Her father had had a hard time dealing with her choice until the day she got beaten up in gym class by the boy who’d been her best friend since first grade.
Her dad had gone over to Drew’s house and stayed for an hour and when he came back, he called her Tina for the first time and told her that if Drew gave her any more shit that he would personally turn him into a smear on the sidewalk.
From then on he’d dedicated himself to being the best father a daughter could ever want. He overdid it a lot—for a while, every present he bought her was pink—and he sometimes slipped and called her Travis, but he tried really hard.
Her mom had cried a lot when she thought Tina couldn’t hear her but she’d known a girl in high school who had killed herself because the nearest she could come to what she’d been born to be was being a lesbian and she just couldn’t live with that.
“You’d tell me if you were thinking about suicide,” she’d asked Tina earnestly, “wouldn’t you?”
I didn’t,” Tina thought but she’d said, “I’m fine.”
“That’s not an answer,” her mother had said.
“I would tell you,” Tina reassured her.
Tina had won the parent lottery.
She knew how unusual that was for anyone, much less a trans person, and she was profoundly grateful.
The transition had not been cheap. A sympathetic shrink had helped them get coverage for the mandatory counseling and her mom’s cousin, a gynecologist, had finessed the Hormone Replacement Therapy. Tina had worked part time at a medi-spa to pay for the electrolysis.
Her father had cashed in some bio-tech stocks and would later joke that it was the best financial move he’d ever made because the stocks tanked the following quarter and he would have lost a fortune.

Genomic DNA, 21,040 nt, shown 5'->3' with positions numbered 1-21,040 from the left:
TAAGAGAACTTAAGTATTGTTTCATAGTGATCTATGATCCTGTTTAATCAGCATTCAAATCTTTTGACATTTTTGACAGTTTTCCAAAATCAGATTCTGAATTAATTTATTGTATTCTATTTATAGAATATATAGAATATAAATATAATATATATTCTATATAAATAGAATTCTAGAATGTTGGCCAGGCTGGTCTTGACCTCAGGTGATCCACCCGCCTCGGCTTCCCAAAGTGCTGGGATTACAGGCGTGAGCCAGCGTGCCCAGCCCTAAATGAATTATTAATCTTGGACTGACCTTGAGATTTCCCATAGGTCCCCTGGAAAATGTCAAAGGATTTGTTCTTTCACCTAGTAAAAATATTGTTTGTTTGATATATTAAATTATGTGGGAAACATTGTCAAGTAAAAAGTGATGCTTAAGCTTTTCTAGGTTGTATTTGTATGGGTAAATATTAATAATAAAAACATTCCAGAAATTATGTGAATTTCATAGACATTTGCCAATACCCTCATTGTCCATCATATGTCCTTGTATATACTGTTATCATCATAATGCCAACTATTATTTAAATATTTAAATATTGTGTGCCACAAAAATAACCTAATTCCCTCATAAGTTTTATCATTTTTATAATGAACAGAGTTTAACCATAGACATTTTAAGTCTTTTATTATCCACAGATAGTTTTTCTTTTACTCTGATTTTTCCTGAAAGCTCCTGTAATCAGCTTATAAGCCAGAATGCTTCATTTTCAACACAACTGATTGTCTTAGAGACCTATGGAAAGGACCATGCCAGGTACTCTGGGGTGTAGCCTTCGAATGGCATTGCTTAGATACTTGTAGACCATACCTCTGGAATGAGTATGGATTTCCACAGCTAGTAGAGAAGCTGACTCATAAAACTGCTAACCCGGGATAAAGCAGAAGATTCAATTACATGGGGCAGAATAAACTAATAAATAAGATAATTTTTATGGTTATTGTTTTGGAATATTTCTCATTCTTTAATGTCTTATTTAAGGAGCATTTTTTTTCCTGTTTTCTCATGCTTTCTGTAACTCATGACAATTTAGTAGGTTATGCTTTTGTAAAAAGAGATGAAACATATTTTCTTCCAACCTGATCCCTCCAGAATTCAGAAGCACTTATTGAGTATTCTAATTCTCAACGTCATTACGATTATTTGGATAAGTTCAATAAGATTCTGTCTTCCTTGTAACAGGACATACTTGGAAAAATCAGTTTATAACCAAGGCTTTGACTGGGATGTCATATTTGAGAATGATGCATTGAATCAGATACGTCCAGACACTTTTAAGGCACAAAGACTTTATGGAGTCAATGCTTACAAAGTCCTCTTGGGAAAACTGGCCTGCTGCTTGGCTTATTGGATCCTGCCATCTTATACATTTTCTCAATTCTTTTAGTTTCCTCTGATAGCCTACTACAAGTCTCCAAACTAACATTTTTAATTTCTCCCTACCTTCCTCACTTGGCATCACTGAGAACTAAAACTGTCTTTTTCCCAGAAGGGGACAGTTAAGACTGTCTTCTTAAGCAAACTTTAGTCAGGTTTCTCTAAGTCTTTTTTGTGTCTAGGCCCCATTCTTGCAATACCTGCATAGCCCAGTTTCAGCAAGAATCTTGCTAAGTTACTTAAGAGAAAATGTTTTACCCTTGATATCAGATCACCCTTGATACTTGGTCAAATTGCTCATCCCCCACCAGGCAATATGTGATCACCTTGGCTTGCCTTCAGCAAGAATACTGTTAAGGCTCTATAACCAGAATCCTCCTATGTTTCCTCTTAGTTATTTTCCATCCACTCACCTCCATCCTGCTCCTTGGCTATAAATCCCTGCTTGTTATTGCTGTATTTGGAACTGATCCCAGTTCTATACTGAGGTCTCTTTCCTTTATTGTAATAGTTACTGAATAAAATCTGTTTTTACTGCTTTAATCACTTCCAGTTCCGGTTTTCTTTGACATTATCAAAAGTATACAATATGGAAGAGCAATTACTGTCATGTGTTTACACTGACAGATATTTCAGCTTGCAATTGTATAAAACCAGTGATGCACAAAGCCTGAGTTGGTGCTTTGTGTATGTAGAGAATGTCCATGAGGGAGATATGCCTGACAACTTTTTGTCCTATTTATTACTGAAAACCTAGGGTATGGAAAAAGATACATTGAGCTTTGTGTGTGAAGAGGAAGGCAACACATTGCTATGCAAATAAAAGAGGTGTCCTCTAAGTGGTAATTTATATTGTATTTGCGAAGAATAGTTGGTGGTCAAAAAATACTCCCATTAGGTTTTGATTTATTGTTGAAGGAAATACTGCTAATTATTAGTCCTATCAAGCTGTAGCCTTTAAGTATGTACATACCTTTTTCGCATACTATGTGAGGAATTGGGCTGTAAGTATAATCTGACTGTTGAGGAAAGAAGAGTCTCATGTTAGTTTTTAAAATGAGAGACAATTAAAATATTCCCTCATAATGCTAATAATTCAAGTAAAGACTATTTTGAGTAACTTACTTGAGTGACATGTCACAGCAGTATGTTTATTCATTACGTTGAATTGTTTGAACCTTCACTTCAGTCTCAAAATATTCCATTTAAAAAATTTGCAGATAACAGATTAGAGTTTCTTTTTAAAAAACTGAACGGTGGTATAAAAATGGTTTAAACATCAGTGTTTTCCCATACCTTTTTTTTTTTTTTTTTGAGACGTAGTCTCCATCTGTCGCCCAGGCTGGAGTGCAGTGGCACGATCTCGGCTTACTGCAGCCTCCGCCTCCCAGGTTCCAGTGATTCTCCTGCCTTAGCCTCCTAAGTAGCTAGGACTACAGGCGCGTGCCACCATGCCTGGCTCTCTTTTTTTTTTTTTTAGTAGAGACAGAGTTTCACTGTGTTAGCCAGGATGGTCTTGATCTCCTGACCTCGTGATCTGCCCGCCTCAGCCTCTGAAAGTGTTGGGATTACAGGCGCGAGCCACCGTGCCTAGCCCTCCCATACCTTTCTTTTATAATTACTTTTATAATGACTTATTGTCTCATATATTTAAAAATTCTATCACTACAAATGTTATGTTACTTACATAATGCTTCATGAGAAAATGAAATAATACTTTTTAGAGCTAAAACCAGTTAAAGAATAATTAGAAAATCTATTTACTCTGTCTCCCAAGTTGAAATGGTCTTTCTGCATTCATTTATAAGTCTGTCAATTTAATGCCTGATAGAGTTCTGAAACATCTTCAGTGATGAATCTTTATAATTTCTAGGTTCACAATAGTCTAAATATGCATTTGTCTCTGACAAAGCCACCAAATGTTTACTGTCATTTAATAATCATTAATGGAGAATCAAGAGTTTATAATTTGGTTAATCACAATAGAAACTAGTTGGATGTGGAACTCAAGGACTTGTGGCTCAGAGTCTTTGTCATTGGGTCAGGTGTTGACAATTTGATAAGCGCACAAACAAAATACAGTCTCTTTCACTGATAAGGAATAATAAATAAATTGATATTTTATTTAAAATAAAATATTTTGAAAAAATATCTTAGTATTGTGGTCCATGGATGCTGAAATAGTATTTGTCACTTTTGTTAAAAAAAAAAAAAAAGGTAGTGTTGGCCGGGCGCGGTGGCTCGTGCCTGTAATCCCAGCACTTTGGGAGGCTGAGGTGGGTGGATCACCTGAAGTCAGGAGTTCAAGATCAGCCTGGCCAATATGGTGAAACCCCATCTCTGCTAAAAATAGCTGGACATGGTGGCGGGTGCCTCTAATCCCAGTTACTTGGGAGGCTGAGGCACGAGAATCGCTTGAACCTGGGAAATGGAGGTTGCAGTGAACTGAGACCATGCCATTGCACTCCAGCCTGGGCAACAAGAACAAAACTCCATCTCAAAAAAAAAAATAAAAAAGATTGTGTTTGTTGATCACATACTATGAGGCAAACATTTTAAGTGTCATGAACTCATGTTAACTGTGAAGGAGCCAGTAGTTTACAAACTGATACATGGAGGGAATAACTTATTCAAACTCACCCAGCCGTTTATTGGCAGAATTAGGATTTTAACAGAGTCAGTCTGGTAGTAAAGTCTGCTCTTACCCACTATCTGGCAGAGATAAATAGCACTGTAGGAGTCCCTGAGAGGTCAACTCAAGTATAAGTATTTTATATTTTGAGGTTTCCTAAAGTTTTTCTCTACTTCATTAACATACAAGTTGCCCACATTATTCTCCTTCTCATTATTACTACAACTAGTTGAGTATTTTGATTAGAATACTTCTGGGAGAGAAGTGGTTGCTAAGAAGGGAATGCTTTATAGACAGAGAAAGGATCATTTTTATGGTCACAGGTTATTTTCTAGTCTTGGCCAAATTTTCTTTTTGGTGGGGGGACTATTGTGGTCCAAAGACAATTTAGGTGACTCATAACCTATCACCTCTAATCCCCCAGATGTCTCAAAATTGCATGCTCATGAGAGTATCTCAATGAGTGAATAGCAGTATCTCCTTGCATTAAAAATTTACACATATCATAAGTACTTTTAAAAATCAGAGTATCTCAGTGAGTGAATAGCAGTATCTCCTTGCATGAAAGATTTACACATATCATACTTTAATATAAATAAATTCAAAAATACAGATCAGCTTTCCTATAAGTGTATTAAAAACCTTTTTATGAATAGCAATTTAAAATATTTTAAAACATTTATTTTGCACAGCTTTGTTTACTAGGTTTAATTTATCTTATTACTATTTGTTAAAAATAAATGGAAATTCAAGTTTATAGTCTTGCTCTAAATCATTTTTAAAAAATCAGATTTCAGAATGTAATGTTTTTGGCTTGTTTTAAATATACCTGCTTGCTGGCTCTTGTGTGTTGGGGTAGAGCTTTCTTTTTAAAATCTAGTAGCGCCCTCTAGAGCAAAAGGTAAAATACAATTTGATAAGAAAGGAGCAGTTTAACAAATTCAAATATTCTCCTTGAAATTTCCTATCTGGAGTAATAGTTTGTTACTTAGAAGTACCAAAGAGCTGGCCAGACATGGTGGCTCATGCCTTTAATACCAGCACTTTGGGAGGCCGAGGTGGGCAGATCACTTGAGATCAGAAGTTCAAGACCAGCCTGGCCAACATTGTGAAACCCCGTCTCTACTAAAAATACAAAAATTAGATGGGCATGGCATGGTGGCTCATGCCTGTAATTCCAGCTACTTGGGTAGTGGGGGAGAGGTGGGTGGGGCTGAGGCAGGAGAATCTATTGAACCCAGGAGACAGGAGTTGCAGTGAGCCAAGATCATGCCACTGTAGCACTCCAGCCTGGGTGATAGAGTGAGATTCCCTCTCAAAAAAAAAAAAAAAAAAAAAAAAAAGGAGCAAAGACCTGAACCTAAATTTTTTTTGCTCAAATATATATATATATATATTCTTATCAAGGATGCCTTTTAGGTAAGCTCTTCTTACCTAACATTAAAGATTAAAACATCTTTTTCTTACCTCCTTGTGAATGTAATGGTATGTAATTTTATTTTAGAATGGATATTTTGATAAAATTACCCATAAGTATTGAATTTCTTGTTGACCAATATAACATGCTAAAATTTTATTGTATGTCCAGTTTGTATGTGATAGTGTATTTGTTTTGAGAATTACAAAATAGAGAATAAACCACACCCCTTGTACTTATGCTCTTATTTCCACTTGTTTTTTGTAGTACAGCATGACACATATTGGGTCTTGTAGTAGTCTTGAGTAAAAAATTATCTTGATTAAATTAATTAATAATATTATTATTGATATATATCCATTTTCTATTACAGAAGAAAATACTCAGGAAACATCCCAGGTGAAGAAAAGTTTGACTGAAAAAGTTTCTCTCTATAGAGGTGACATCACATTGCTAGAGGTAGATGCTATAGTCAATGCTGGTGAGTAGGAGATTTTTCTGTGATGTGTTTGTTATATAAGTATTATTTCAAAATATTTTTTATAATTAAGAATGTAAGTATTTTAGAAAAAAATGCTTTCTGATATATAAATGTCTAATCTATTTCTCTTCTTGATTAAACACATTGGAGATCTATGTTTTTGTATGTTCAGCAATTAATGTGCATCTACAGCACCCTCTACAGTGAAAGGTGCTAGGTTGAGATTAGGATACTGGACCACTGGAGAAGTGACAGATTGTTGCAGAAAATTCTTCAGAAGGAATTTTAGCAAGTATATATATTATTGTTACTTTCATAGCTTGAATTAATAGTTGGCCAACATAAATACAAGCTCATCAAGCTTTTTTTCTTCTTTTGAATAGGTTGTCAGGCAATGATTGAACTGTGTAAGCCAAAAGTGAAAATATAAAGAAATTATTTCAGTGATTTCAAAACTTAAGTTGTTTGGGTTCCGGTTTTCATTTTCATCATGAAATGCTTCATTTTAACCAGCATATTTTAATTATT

The rest of the money came from the savings account opened by Tina’s grandfather and meant to pay for college.
“I can get a scholarship,” Tina had insisted. “Or I can work my way through school.”
There hadn’t been a choice in the end—the final bill had come to something like $100,000, even though Tina had skipped the breast augmentation operation. She had a slim dancer’s body that was a little on the androgynous side, but she loved it.
And she was working on a nursing degree, taking the prerequisite classes at Valley College, going to school at night with all the other adults who were looking for their own kind of transition.
She paid for her classes in cash because after paying off her mother she had a horror of getting into debt.
Her mother’s illness had been mercifully brief. She hadn’t worked outside the home but Tina’s father belonged to a union with great medical coverage and he hadn’t had to beggar himself to get her benefits.
Tina was going to surprise her father with a visit over the holidays.
She just hoped his new girlfriend wouldn’t be there. The first thing Jo had ever said to Tina was that she hardly looked masculine at all. If she’d stopped there it would have been fine.
Well, not fine, but acceptable.
But of course, she hadn’t stopped there. Of course not. She’d just had to share her belief that Tina was an abomination before the Lord.
“I’ll pray for you,” Jo had promised, “because you are going to hell.”
You’ll get there before me, Tina thought and wished that her father had been in the room to hear how hateful she was being.
She wanted him to turn Jo into a smear on the sidewalk.